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Effective business use cases for data analytics

Effective business use cases for data analytics

There has never been a better time to achieve impact with your data analytics. More and more data is available both through your organisation’s primary data and data sourced from third parties. Not to mention that computing power is ever increasing, and the mathematical techniques and data science making data more accessible and easier to understand are growing in advancement.

The McKinsey Global Institute estimates data and analytics could create value worth between $9.5 trillion and $15.4 trillion a year if embedded at scale. There is a huge opportunity to fuel business growth with data analytics – if you do it well. 

In this article, we will explain the scope of data’s growing importance and impact potential in business when executed well. We will also review how tools such as VizLib are creating solutions that make data more accessible throughout every level of your organisation.

Examples of data and analytics use cases in business

Data analytics has numerous applications within a business that can impact operations, employees, and the bottom line.

Examples of business use cases include: 

  • Predicting volumes of incoming orders for products which can be combined with optimisation to respond to the changing demand across your supply chain.
  • Dividing your customers into micro-segments based on things such as risk. This can then be combined with optimisation to run through scenarios that could reduce the risk of losing those customers.
  • Review customer feedback with natural language processing and use insights gained to influence your sales team’s communication tactics.
  • Using tools such as VizLib to visualise and simplify your data so it can be used in decision making across all levels of your organisation. 

These use cases all sound interesting, right? But why do they matter? The main reason that businesses are starting to implement more data analytics is because these types of use cases have a direct impact on the bottom line, and deliver a high ROI. 

The ROI of data analytics 

Data analytics has a high ROI when well implemented. In fact, according to McKinsey, companies that are using data-driven B2B sales-growth engines have an  above-market growth and their EBITDA (Earnings Before Interest, Taxes, Depreciation, and Amortisation) increases in the range of 15 to 25%. 

Here are some of the ways that companies are seeing an ROI on their data analytics:

  • Using data in day-to-day operations across the business. For example, A/B testing new features.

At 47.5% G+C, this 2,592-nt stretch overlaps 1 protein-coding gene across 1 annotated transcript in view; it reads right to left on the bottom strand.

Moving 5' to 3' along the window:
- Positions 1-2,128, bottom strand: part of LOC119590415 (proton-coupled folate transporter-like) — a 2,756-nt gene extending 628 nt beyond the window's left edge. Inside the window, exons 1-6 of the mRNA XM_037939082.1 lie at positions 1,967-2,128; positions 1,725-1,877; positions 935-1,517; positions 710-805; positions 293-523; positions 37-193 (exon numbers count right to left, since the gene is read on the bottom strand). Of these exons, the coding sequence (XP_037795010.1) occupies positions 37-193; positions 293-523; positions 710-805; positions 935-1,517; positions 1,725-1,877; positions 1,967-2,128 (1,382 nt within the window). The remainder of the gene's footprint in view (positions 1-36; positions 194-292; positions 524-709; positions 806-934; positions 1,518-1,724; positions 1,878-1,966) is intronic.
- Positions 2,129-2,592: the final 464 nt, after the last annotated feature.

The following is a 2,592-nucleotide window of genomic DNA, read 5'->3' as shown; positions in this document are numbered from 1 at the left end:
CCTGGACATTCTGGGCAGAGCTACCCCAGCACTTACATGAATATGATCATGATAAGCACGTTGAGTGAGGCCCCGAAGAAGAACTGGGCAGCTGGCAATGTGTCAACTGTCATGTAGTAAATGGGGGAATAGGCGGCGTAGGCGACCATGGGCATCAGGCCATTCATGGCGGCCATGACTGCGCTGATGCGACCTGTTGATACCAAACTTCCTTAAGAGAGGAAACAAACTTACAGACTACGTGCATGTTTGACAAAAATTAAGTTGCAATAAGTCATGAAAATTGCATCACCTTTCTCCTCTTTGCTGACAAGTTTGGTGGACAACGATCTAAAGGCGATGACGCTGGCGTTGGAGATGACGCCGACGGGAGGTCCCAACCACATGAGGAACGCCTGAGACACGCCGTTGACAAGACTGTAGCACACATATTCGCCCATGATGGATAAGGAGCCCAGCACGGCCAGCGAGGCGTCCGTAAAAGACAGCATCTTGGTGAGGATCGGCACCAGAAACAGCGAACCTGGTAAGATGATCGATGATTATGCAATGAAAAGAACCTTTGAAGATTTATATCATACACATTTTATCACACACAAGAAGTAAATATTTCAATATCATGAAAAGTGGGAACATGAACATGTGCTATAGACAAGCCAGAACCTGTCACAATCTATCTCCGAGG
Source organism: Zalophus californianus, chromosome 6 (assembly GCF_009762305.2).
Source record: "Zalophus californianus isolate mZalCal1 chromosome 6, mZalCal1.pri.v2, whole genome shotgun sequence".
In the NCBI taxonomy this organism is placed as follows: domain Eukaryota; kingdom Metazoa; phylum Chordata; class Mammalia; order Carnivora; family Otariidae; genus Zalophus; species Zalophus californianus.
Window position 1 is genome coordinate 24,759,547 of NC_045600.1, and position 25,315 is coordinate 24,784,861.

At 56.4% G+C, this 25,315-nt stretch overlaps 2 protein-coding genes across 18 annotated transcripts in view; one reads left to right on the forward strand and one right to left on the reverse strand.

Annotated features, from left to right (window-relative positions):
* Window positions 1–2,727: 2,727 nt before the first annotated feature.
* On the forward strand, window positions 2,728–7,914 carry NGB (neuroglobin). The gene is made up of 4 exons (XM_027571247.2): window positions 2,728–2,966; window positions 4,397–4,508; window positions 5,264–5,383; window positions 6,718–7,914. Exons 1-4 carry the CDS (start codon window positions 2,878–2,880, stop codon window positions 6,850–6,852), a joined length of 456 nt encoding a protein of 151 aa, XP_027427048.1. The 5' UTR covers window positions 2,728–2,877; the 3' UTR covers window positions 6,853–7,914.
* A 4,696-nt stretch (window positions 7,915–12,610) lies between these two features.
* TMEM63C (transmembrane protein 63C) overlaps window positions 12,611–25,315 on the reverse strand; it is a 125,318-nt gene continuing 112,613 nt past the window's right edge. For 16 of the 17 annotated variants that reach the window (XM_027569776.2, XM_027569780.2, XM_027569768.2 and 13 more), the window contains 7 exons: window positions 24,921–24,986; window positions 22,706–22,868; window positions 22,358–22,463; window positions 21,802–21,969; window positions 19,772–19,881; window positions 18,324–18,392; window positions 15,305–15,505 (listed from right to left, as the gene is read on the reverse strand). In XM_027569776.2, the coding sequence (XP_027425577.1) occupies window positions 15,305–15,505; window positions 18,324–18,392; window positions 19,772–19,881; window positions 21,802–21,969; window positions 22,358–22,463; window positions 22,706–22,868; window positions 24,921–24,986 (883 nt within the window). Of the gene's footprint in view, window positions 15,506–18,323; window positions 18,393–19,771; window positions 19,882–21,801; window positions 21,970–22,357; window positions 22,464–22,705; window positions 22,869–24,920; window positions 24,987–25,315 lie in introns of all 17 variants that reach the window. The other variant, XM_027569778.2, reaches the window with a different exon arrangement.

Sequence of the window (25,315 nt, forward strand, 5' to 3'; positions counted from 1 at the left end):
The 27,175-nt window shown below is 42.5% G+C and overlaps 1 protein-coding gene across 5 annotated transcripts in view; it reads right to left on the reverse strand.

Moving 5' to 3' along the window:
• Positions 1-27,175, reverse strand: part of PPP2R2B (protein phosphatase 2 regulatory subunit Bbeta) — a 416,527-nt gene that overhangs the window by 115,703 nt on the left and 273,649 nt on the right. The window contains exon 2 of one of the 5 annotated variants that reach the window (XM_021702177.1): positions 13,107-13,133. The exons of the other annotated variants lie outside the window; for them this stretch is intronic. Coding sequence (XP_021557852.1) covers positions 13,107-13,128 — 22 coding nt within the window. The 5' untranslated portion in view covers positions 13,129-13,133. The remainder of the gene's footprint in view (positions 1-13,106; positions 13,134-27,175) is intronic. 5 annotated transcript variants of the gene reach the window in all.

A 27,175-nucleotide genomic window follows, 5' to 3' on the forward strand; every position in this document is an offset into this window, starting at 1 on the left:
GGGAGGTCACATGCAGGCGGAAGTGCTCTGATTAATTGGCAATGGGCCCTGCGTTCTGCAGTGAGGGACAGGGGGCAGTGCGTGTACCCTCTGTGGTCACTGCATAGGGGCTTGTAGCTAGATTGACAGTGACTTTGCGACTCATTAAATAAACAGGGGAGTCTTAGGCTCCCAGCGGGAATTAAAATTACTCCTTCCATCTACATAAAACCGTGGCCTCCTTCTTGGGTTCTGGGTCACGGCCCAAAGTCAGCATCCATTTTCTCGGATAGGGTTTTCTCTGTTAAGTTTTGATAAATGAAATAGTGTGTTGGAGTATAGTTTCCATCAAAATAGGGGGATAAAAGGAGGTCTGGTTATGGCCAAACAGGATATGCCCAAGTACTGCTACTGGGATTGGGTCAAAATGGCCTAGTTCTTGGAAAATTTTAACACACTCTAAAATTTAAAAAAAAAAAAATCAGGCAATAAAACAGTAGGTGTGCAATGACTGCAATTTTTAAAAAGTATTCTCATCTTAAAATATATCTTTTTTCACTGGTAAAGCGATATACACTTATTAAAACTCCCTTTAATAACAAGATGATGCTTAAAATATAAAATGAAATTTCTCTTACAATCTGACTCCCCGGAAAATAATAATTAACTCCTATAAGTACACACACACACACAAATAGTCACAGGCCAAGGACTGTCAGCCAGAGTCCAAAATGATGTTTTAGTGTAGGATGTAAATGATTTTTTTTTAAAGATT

• Driving new strategic initiatives, for example, identifying opportunities to develop a new user segment.
  • Discovering new opportunities, for example, finding user behaviours that could lead to new product features or marketing ideas.

Data analytics examples: How Walmart excels through data analytics 

The opportunities to grow your business with data are endless. And the revenue it can generate is sometimes jaw dropping.

According to ProjectPro Walmart is one of the best examples of this. Walmart is the major US retailer that operates in 10,500 stores and clubs in 24 countries, along with having an eCommerce website and managing 2.2 million employees across the globe.

Data science has been fundamental in the continuous improvement and success of Walmart’s products and services. The organisation has invested heavily in digital transformation and data management. It is now home to the world’s largest private Cloud, which can manage 2.5 petabytes of data every hour.

So, what does it do with all that data? Well, Walmart has numerous strategies for its data analytics – as you would expect from a retail giant of its size. One of the most notable, that businesses of all sizes can use as inspiration, is their stocking strategy. Walmart analyses customer preferences and shopping patterns to optimise the stocking and displaying of merchandise in their stores which has resulted in increased sales.

Another great strategy from Walmart looks at on-time delivery. It runs a backend algorithm that estimates delivery time based on the distance between the customer and the fulfilment centre, inventory levels, and shipping methods available. These predictions keep customers informed and result in a better customer experience. 

Data analytics examples: How Qlik + Vizlib streamlined reporting for Tectum

Another excellent example of the real world possibilities of data analytics comes from our own archive. Tetum Group is a VizLib client that operates in the construction industry that was having problems gaining insights from their ​​rapidly growing database.

With VizLib, they were able to move away from spreadsheet chaos to a replicable data analytics model that could be used across all departments. This democratisation of data and the inclusion of visualised elements made data more accessible. In turn, this saved the team a lot of time in their decision making and gave employees greater autonomy. 

Use data analytics to fuel your business growth

Ready to shift your business into the modern era? Click here to get a free trial and see how VizLib can help your business to quickly implement a scalable and easy to understand data analytics solution.


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